EDWARD J. KOLLAR, M.D.; MICHAEL ALCALAY, A.B.
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Late nineteenth-century and early twentieth-century medical thought was dominated by a concept of cellular disease that held that disorganization of cellular processes led to structural changes and, thus, to physiological or functional disturbances (1-3). Although this concept is still preeminent, present medical thought also includes the notion that cellular disease and structural change may occur as a consequence of functional disturbance. A variant of this later idea is the psychosomatic approach which holds that psychological conflict or stress can cause functional impairment that in turn may produce pathological or structural changes in the cells and the tissues. The purpose of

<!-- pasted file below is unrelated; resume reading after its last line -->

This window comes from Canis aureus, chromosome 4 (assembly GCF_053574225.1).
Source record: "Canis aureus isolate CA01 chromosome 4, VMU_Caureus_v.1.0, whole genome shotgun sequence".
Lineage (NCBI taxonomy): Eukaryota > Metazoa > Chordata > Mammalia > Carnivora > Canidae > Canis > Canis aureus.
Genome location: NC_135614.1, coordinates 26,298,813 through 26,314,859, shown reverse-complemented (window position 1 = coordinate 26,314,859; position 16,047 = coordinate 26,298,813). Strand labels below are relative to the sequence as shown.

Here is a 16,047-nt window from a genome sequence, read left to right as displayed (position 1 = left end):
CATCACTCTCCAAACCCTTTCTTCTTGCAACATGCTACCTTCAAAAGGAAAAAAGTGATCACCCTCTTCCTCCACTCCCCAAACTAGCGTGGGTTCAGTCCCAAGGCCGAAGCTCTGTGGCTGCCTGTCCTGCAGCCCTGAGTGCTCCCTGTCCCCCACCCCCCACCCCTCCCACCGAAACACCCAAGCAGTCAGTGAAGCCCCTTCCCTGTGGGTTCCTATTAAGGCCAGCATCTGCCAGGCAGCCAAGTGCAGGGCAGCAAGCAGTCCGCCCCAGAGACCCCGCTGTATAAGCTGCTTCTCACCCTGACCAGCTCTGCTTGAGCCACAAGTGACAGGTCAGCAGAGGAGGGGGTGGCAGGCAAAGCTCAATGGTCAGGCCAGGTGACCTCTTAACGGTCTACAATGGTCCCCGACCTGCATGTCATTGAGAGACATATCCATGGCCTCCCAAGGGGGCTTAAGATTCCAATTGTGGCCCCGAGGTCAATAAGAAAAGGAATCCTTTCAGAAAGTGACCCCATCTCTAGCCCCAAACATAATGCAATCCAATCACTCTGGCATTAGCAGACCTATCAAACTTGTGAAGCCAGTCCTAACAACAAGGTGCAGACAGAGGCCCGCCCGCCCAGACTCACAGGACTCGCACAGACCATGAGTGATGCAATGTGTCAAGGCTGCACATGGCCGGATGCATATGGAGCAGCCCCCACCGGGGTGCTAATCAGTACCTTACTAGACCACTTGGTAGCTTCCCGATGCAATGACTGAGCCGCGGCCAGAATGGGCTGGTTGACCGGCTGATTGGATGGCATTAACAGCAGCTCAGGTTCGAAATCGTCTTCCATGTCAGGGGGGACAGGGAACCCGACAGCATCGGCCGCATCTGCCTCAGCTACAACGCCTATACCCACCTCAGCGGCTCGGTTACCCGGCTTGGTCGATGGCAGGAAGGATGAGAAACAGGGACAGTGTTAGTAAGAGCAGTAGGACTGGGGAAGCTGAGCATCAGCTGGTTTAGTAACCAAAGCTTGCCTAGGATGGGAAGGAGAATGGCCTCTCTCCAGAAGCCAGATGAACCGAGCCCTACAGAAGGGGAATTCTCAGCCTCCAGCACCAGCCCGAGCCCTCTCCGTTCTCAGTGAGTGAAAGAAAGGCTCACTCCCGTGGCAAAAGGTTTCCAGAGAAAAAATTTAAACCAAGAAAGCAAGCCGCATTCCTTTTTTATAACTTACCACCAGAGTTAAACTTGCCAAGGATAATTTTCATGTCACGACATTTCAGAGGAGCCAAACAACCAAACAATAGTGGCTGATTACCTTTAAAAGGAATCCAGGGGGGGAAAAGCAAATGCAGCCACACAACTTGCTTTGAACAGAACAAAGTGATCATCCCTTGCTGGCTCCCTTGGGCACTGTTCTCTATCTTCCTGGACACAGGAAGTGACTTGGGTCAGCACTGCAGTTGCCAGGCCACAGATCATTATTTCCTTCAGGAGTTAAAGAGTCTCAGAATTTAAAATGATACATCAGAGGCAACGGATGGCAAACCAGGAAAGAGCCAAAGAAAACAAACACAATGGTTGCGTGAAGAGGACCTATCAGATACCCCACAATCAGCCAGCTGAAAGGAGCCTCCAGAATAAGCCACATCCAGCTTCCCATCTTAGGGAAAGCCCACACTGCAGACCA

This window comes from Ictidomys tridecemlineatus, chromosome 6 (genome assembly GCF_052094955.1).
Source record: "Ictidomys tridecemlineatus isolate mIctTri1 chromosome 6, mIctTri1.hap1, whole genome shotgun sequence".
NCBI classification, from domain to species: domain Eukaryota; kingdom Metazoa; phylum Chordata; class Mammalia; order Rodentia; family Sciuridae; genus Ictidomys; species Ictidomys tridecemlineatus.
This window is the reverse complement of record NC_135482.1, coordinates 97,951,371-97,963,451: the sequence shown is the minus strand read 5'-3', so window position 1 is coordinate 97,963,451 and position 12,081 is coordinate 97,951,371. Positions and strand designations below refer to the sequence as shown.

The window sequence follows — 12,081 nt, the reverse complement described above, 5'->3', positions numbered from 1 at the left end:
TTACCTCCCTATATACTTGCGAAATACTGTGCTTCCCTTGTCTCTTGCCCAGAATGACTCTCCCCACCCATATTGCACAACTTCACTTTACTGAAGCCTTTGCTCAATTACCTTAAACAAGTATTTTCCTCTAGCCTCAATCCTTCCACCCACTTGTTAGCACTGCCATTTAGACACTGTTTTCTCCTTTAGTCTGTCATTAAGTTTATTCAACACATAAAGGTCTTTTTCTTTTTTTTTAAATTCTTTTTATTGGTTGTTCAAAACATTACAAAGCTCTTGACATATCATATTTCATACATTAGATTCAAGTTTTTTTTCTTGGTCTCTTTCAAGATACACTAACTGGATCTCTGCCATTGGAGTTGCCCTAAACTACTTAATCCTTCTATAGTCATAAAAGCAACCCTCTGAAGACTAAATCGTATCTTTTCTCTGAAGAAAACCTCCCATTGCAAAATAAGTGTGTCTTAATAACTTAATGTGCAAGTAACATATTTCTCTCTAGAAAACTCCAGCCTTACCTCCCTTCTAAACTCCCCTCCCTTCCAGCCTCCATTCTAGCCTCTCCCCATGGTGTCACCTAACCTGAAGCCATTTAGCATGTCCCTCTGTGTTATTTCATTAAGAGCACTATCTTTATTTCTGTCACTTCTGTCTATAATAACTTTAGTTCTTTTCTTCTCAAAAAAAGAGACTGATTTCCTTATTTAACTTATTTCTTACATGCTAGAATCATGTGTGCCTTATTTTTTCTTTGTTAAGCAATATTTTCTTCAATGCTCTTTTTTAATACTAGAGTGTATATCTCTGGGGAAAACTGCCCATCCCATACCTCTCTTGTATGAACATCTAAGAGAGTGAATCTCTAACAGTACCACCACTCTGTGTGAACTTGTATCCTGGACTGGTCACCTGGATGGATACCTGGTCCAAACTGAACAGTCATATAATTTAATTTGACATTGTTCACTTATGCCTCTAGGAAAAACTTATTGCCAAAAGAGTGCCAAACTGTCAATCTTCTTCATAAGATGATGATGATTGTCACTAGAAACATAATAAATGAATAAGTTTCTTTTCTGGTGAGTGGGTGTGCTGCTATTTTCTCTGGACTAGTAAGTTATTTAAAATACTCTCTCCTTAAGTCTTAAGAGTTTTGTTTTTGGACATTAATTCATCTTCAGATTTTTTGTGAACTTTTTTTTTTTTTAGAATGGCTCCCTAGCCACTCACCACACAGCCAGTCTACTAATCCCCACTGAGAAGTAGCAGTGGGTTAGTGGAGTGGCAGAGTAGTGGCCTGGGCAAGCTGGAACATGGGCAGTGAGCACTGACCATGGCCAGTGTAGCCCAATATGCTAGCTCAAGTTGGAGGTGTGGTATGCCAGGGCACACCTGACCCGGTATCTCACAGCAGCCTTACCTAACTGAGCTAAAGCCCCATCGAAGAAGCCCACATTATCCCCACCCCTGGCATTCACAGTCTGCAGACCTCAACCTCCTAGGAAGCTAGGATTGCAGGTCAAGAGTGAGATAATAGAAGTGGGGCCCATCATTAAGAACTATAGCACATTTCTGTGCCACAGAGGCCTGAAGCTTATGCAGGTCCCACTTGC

KOLLAR EJ, ALCALAY M. The Physiological Basis for Psychosomatic Medicine: A Historical View. Ann Intern Med. 1967;67:883–895. doi: 10.7326/0003-4819-67-4-883
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Published: Ann Intern Med. 1967;67(4):883-895.
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Print ISSN: 0003-4819 | Online ISSN: 1539-3704
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